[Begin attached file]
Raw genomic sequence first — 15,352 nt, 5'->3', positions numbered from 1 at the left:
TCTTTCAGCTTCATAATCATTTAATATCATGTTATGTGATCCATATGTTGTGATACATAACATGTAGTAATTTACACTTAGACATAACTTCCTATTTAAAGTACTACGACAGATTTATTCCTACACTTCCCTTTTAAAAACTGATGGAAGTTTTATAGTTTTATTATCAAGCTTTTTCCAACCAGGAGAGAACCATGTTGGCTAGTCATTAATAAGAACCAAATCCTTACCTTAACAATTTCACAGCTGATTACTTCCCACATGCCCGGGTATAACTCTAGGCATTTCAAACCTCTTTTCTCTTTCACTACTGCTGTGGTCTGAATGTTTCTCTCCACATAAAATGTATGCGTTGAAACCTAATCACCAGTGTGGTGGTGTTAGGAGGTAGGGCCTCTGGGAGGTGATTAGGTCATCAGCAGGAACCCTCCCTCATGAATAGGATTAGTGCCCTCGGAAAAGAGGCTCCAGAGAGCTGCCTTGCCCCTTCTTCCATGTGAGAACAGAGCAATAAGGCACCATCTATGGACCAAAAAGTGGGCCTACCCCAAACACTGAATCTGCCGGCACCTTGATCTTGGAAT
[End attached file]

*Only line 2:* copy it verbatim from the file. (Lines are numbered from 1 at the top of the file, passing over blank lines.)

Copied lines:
TCTTTCAGCTTCATAATCATTTAATATCATGTTATGTGATCCATATGTTGTGATACATAACATGTAGTAATTTACACTTAGACATAACTTCCTATTTAAAGTACTACGACAGATTTATTCCTACACTTCCCTTTTAAAAACTGATGGAAGTTTTATAGTTTTATTATCAAGCTTTTTCCAACCAGGAGAGAACCATGTTGGCTAGTCATTAATAAGAACCAAATCCTTACCTTAACAATTTCACAGCTGATTACTTCCCACATGCCCGGGTATAACTCTAGGCATTTCAAACCTCTTTTCTCTTTCACTACTGCTGTGGTCTGAATGTTTCTCTCCACATAAAATGTATGCGTTGAAACCTAATCACCAGTGTGGTGGTGTTAGGAGGTAGGGCCTCTGGGAGGTGATTAGGTCATCAGCAGGAACCCTCCCTCATGAATAGGATTAGTGCCCTCGGAAAAGAGGCTCCAGAGAGCTGCCTTGCCCCTTCTTCCATGTGAGAACAGAGCAATAAGGCACCATCTATGGACCAAAAAGTGGGCCTACCCCAAACACTGAATCTGCCGGCACCTTGATCTTGGAAT